The Eurasian Journal of Medicine
Original Article

What is the Importance of Body Composition in Obesity-related Depression?

Eurasian J Med 2017; 49: 102-106
DOI: 10.5152/eurasianjmed.2017.16129
Read: 2294 Downloads: 1227 Published: 03 September 2019


Objective: It is known that depression is common in obese individuals. Besides the effects of obesity, pathogenic effects of increase in visceral and abdominal fat mass on depression are also being investigated. Our study aimed to show the relationship between visceral fat percentage detected with practical methods and the presence and severity of depression.


Materials and Methods: Our study included 104 obese patients and 50 healthy controls. In all individuals, the severity of depression was assessed using the Beck Depression Inventory (BDI). Anthropometric measurements, visceral fat percentage, and body fat percentage were measured using the bioelectric impedance method.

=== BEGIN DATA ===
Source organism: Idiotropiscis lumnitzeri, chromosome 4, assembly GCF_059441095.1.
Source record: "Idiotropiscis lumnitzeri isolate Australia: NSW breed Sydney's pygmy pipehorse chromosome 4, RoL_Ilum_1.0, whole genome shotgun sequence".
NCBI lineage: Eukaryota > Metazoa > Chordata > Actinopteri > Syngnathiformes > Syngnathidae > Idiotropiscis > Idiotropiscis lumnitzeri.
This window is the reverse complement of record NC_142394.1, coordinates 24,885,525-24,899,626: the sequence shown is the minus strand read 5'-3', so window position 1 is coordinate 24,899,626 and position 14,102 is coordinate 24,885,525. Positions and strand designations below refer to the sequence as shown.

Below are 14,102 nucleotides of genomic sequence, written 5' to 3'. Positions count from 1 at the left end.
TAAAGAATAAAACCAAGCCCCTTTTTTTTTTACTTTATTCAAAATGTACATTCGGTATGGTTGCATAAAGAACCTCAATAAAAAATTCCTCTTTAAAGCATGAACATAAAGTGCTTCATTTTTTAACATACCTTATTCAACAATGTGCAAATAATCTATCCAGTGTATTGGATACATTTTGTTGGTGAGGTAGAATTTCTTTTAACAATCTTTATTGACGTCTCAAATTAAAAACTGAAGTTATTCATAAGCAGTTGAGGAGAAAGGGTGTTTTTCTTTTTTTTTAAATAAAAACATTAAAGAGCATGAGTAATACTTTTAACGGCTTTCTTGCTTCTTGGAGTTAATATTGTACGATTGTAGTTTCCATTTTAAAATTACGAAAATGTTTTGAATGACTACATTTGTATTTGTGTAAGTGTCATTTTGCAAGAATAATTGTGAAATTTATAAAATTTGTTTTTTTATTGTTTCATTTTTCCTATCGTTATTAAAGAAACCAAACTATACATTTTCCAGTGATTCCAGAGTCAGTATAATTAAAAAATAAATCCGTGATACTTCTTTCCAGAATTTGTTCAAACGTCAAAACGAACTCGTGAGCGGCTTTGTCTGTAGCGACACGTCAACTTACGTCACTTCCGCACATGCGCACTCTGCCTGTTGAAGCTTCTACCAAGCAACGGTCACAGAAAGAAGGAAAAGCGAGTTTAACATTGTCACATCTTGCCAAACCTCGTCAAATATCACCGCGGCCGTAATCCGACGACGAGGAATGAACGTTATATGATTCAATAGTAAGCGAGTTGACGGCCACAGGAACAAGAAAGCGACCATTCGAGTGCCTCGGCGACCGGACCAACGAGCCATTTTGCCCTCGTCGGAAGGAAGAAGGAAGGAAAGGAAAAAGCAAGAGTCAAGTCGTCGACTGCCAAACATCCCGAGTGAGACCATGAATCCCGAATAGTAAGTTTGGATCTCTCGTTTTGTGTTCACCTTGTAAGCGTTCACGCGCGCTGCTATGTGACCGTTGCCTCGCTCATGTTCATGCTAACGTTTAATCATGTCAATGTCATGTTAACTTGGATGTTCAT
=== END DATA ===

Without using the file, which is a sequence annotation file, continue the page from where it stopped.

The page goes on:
Results: The mean age was 51.5±12.3 years, and 65 participants (62.5%) were women. BDI scores were statistically higher in the obese group than in the control group (23.1±10.9 and 12.1±9.4, p<0.001). In the obese group, 63.5% of patients were depressed, and in the control group, this was 24%. Women were more depressed in the obese group, but there was no significant difference between men and women in the control group. Body fat percentage was the highest correlating parameter with depression severity. Positive correlation was found between depression severity and body mass index, waist circumference, hip circumference, and visceral fat percentage. In the logistic regression analysis, obesity was found as an independent risk factor for depression (OR: 4.84, 2.1-10.7, p<0.001).


Conclusion: According to the results of our study, obesity is a significant and independent risk factor for depression. Obesity type and body composition are important factors that determine the severity of depression. 

EISSN 1308-8742